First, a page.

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So, what does it really mean to be a woman in 2016?

Ahead of International Women's Day tomorrow, Kerry McKittrick talks to ladies here in politics, business, modelling and the media about life now

Tomorrow women all over the world will come together to celebrate their achievements in politics, culture, economics and society for the 2016 International Women's Day.

This year the campaign's theme is one of parity - #pledgeforparity - a campaign for equality which aims to empower women and girls no matter where they live to achieve their ambitions in all areas of life and society.

But the campaign organisers have pointed out there is much to do following the World Economic Forum's predictions back in 2014 that it would take until 2095 to achieve global gender parity. A year later, the same organisation estimated that a slowdown in the already snail's pace of progress meant the gender gap wouldn't close entirely until 2133.

The pledge for parity is calling on men and women to help speed up this rate of change calling for gender balanced leadership among other things.

Other goals include developing inclusive cultures, to respect and value differences and to root out workplace bias.

Events will take place all over Northern Ireland to Celebrate International Women's Day in line with the worldwide effort which has won the backing of big businesses.

We talk to local women from all walks of life about what it means to be female in 2016.

Lynda Bryans (51) is a TV presenter and lecturer. She lives in Belfast with her husband Mike Nesbitt, the leader of the Ulster Unionist Party, and their two sons, PJ (19) and Christopher (17). She says:

"When I was a teenager I went to secretarial school as it was one of my three options - become a secretary, a nurse or I could go to work in a factory.

These days I lecture young women in journalism and there has certainly been an attitude shift - they know that equality matters and they are entitled to have as much as anybody else has. Confidence is still a big issue for young women - they limit themselves and we need to work harder at encouraging them to do more and be more."

Laura Lacole (26) is a glamour model and lives in Belfast. She says:

"It's very easy to take for granted that society has always been this way and I certainly did when I was younger. When you're taught about what women had to go through before it's unbelievable and you realise just how good we have it now, while acknowledging how much work there is left to be done especially in different parts of the world.

Now you don't need to be married to be respectable and you can leave a marriage if you're not happy. It's okay for a woman to have child on her own now, too. I would say to any woman that she doesn't have to compromise on having a family or a career."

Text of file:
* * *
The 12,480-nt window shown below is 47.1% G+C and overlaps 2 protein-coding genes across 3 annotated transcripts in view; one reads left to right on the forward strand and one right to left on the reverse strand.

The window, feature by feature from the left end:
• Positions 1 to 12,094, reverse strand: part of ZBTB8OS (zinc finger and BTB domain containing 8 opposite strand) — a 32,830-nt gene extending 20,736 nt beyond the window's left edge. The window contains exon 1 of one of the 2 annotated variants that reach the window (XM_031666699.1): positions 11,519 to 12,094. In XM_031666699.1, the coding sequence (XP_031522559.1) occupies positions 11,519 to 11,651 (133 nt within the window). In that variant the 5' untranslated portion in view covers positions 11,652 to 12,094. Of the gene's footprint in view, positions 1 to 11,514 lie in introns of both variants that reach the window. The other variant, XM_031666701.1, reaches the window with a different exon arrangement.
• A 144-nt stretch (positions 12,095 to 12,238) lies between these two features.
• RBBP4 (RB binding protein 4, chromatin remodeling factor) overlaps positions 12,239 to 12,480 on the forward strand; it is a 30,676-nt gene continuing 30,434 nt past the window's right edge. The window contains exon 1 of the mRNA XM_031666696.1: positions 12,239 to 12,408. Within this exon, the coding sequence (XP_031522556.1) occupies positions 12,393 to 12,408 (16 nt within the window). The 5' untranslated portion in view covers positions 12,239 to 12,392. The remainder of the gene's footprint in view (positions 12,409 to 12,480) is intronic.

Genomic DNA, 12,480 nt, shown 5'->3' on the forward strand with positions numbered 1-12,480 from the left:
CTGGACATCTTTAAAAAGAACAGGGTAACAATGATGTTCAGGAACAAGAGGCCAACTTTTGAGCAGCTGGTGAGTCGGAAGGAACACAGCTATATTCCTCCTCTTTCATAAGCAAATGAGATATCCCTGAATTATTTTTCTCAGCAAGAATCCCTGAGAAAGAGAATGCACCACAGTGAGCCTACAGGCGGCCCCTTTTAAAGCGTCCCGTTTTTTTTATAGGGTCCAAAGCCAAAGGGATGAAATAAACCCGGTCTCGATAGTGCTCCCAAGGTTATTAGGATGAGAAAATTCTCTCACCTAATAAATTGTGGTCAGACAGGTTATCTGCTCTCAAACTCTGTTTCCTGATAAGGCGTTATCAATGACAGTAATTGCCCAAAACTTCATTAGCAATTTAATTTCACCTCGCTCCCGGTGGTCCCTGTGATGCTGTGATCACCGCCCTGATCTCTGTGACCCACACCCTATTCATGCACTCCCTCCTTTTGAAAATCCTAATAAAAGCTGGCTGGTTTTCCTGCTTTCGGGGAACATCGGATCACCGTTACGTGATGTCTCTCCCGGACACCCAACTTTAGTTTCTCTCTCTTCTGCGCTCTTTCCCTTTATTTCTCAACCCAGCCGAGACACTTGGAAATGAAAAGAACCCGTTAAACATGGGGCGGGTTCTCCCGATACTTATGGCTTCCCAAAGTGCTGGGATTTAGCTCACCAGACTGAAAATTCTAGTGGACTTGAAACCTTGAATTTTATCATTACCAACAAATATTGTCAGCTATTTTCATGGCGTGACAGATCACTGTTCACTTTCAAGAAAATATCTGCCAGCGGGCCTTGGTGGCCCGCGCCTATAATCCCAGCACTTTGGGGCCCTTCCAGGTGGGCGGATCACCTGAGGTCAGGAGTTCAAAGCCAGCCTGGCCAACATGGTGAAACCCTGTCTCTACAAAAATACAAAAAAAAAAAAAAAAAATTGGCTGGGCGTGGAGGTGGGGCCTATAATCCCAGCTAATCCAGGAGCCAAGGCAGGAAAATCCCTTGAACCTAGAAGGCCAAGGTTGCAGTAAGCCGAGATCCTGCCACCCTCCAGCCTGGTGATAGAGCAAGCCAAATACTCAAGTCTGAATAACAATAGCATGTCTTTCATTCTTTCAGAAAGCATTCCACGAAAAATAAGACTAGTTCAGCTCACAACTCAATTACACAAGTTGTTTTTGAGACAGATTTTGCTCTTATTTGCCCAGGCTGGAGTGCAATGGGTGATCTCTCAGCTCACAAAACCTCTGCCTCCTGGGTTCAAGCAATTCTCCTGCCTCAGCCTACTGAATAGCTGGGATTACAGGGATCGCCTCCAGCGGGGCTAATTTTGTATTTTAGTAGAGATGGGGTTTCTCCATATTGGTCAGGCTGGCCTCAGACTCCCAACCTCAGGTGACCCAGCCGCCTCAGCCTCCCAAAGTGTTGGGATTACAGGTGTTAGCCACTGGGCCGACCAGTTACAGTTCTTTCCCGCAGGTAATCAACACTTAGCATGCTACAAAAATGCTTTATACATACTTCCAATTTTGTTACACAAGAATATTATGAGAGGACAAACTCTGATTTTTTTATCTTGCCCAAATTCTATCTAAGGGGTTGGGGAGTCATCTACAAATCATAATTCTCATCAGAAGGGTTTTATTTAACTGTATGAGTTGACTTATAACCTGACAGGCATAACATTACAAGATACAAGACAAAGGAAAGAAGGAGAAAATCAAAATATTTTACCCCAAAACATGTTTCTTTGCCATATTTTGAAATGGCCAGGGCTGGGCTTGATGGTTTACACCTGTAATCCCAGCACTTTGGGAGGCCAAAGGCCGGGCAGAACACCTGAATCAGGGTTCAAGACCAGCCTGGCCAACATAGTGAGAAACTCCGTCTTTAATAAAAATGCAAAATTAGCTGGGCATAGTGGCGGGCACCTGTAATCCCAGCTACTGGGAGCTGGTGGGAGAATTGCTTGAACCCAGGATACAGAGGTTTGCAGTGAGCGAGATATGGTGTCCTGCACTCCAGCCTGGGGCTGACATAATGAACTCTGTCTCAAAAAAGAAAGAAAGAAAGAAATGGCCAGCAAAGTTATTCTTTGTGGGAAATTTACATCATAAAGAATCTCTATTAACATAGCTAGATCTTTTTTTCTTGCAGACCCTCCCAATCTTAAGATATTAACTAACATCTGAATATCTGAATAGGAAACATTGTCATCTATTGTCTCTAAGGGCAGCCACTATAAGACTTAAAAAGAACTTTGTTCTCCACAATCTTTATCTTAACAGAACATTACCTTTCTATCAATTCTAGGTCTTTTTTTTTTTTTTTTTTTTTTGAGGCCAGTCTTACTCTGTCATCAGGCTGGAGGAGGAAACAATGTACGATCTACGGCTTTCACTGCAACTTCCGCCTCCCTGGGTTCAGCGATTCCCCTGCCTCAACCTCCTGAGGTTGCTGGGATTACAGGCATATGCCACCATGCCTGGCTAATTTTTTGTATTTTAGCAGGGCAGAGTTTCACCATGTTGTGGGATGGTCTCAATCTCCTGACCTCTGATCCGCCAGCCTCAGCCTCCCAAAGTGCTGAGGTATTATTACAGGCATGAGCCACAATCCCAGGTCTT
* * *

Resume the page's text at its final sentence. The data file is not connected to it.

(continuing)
Claire Ferry (40), is a director of Maitri Yoga Studio. She lives in Belfast with her husband Geoffrey. She says:

"I feel enormously privileged to have been born now and to my parents in this time. There's no way I would have been able to open my own business in the past. My mum's parents didn't want her to do anything if she wasn't going to be a teacher and my grandmother had to give up work the moment she got pregnant.

We definitely have a long way to go, though. While we mustn't put down how far we've come, when it comes to issues such as gender equality, pay gaps and different gender mixes we still have a lot to do."

Anna Lo (64) is the Alliance Party MLA for south Belfast and a mum to two grown up sons, Conall and Owen. She says:

"We really haven't come that far in terms of politics and women's rights in Northern Ireland. Women make up 50% of the population but only 20% of Assembly members at Stormont are female - we should be working to make that number at least 35%.

I think women's reproductive rights in Northern Ireland are still way behind the rest of the world, too."

Pamela Ballantine (57) is currently presenting chat show UTV Life each Friday night. She says:

"We've certainly got a lot more freedom. Women are studying courses like engineering or mechanics now much more than they used to and people don't even bat an eyelid at that. There aren't male and female jobs now the way there used to be. It's all about acceptability and accessibility."

Pat Jordan is the founder and owner of Jourdan, the luxury women's fashion boutique in Belfast. She says:

"My mother started a business in the Fifties, and back then she had to get a man to sign the lease. Bank managers required a male signature on loans or any kind of business transaction.

That wasn't the case for me, but almost everyone I dealt with as part of my business in the Sixties or Seventies was a man.